Farmers’ Willingness to Invest in Capital Hits 21-Month High

Agricultural economy sentiment in November matched its highest reading of 2019, according to the Purdue University/CME Group Ag Economy Barometer. Rising for a second month in a row, the barometer improved to a reading of 153 in November, up 17 points from October and matching the previous year’s high set in July.

The Index of Current Conditions saw the biggest boost, soaring 38 points to a reading of 153 in November, while the Index of Future Expectations rose modestly, up 7 points to a reading of 153, as more producers believe that current and future economic conditions will continue to improve.

The barometer is based on a mid-month survey of 400 U.S. crop and livestock producers.

Except in the northern Corn Belt, farmers were wrapping up harvest in November, and yields for many farmers were better than expected, which helped boost sentiment, as did optimism that the trade dispute may soon be settled. Meanwhile, cattle prices also rallied since early fall, which bolstered optimism among cattle ranchers and feeders.

Producers’ positivity toward making farm capital investments also improved in November. The Farm Capital Investment Index rose to a reading of 71 in November, its highest since February 2018 and 12 points above October.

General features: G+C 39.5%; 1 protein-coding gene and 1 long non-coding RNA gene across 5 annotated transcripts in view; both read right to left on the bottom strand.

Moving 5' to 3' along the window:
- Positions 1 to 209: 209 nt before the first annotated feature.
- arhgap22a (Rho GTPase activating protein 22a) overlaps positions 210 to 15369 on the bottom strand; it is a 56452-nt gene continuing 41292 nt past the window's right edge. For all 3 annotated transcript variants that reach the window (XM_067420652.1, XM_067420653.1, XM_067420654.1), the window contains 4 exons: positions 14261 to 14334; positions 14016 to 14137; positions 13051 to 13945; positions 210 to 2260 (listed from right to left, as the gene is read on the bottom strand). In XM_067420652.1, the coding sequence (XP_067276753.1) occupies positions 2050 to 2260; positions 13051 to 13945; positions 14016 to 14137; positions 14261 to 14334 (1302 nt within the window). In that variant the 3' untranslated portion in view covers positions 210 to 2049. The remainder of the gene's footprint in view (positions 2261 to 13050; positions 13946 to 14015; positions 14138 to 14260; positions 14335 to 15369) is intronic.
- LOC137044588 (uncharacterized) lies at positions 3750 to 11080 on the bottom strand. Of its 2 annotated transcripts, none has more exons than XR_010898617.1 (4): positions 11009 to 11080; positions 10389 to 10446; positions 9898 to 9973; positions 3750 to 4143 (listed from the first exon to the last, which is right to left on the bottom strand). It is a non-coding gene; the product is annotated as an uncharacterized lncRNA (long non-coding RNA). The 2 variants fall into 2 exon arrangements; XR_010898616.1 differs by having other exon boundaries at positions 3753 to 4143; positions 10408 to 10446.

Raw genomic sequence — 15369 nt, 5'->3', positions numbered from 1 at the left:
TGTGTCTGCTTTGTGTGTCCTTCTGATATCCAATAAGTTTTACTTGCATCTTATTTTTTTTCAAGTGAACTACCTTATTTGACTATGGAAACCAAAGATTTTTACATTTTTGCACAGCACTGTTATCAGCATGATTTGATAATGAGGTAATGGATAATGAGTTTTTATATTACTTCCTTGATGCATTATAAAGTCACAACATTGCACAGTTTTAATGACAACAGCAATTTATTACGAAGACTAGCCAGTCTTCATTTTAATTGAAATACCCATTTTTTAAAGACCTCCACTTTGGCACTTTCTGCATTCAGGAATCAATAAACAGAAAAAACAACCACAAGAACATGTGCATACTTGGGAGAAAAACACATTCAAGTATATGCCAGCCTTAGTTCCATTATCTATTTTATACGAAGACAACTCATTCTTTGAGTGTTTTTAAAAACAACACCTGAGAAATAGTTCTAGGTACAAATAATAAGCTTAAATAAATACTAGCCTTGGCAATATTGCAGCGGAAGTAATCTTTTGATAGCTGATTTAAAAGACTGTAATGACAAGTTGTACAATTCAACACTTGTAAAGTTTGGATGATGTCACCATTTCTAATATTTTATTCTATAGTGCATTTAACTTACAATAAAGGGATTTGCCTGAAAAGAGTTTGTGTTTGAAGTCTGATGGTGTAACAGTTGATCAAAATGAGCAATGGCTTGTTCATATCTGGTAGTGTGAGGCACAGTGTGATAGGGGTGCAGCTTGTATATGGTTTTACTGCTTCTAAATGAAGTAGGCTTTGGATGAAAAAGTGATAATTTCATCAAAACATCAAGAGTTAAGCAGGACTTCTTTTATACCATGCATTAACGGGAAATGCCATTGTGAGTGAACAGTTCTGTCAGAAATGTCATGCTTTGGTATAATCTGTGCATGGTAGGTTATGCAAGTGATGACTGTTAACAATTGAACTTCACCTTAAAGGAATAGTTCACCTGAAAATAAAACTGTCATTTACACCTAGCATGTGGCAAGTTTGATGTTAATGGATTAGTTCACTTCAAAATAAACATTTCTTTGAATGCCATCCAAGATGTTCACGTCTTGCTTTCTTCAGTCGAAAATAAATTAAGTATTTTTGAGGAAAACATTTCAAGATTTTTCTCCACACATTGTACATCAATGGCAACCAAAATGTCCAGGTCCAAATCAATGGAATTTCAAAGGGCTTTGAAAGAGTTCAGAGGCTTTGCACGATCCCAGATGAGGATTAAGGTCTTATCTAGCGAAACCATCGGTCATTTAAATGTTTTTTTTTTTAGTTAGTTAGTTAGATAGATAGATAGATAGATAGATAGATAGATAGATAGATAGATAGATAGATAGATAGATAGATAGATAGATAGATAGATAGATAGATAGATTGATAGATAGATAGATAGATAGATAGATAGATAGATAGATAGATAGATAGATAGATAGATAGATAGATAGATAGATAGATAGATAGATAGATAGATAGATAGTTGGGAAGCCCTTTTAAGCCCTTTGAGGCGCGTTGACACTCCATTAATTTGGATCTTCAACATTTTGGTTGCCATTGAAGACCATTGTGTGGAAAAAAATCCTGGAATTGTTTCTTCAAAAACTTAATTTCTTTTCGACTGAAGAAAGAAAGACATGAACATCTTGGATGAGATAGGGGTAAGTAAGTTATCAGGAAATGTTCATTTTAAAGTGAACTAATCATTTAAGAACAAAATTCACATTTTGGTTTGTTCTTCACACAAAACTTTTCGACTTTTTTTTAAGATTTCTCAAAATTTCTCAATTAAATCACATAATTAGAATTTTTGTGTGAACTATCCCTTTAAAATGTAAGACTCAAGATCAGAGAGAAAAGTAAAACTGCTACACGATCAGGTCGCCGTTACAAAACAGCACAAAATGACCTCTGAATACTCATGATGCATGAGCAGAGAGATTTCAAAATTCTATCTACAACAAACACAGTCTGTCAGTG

This month’s rise in the investment index coincided with a sharp increase in the Current Conditions Index, suggesting that, as producers’ perspectives regarding their farm’s current situation improved, they were more favorably inclined toward making big purchases.

Confidence in a quick resolution to the U.S. and China trade dispute increased to its highest point since the question was first posed in March. In November, 57 percent of respondents stated they expect a resolution to the trade dispute soon. As recently as August, only 29 percent had expected a quick resolution.

The percentage of producers who expect the dispute to be resolved in a way that favors U.S. agriculture also climbed. In November, 80 percent of respondents said they expected a beneficial outcome to the trade dispute with China, up from 75 percent in October.